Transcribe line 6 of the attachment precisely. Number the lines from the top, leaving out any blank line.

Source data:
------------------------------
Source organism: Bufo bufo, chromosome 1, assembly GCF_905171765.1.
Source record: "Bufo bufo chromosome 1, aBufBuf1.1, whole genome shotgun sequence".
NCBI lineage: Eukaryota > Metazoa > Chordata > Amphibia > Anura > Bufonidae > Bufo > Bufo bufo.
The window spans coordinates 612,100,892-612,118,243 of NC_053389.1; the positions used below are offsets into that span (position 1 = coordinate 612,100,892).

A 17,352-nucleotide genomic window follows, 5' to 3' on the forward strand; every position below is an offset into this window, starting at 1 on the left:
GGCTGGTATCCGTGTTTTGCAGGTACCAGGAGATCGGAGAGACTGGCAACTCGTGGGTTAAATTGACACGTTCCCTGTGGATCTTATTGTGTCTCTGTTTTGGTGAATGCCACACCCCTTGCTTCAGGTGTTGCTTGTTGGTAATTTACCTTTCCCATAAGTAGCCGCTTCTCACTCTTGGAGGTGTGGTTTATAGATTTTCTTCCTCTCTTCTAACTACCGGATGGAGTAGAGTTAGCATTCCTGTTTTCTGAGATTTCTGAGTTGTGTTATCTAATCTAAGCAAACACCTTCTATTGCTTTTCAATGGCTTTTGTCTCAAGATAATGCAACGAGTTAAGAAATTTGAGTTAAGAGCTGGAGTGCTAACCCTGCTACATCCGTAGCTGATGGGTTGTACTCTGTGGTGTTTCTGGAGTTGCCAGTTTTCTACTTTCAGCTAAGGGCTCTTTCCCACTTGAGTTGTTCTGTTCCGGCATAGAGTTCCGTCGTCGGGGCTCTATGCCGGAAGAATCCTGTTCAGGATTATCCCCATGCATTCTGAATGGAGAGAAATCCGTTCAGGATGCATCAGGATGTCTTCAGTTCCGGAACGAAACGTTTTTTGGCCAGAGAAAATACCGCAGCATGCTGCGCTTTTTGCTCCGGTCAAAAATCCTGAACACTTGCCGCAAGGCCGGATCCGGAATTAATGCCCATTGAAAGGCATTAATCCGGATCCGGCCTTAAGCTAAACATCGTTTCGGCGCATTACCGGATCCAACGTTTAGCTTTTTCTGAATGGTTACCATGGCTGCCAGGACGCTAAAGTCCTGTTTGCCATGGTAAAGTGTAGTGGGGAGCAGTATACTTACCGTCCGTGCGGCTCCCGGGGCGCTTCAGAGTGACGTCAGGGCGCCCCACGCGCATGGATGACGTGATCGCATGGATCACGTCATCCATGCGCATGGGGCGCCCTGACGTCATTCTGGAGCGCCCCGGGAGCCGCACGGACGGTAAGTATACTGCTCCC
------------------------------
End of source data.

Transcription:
GGCTGGTATCCGTGTTTTGCAGGTACCAGGAGATCGGAGAGACTGGCAACTCGTGGGTTAAATTGACACGTTCCCTGTGGATCTTATTGTGTCTCTGTTTTGGTGAATGCCACACCCCTTGCTTCAGGTGTTGCTTGTTGGTAATTTACCTTTCCCATAAGTAGCCGCTTCTCACTCTTGGAGGTGTGGTTTATAGATTTTCTTCCTCTCTTCTAACTACCGGATGGAGTAGAGTTAGCATTCCTGTTTTCTGAGATTTCTGAGTTGTGTTATCTAATCTAAGCAAACACCTTCTATTGCTTTTCAATGGCTTTTGTCTCAAGATAATGCAACGAGTTAAGAAATTTGAGTTAAGAGCTGGAGTGCTAACCCTGCTACATCCGTAGCTGATGGGTTGTACTCTGTGGTGTTTCTGGAGTTGCCAGTTTTCTACTTTCAGCTAAGGGCTCTTTCCCACTTGAGTTGTTCTGTTCCGGCATAGAGTTCCGTCGTCGGGGCTCTATGCCGGAAGAATCCTGTTCAGGATTATCCCCATGCATTCTGAATGGAGAGAAATCCGTTCAGGATGCATCAGGATGTCTTCAGTTCCGGAACGAAACGTTTTTTGGCCAGAGAAAATACCGCAGCATGCTGCGCTTTTTGCTCCGGTCAAAAATCCTGAACACTTGCCGCAAGGCCGGATCCGGAATTAATGCCCATTGAAAGGCATTAATCCGGATCCGGCCTTAAGCTAAACATCGTTTCGGCGCATTACCGGATCCAACGTTTAGCTTTTTCTGAATGGTTACCATGGCTGCCAGGACGCTAAAGTCCTGTTTGCCATGGTAAAGTGTAGTGGGGAGCAGTATACTTACCGTCCGTGCGGCTCCCGGGGCGCTTCAGAGTGACGTCAGGGCGCCCCACGCGCATGGATGACGTGATCGCATGGATCACGTCATCCATGCGCATGGGGCGCCCTGACGTCATTCTGGAGCGCCCCGGGAGCCGCACGGACGGTAAGTATACTGCTCCC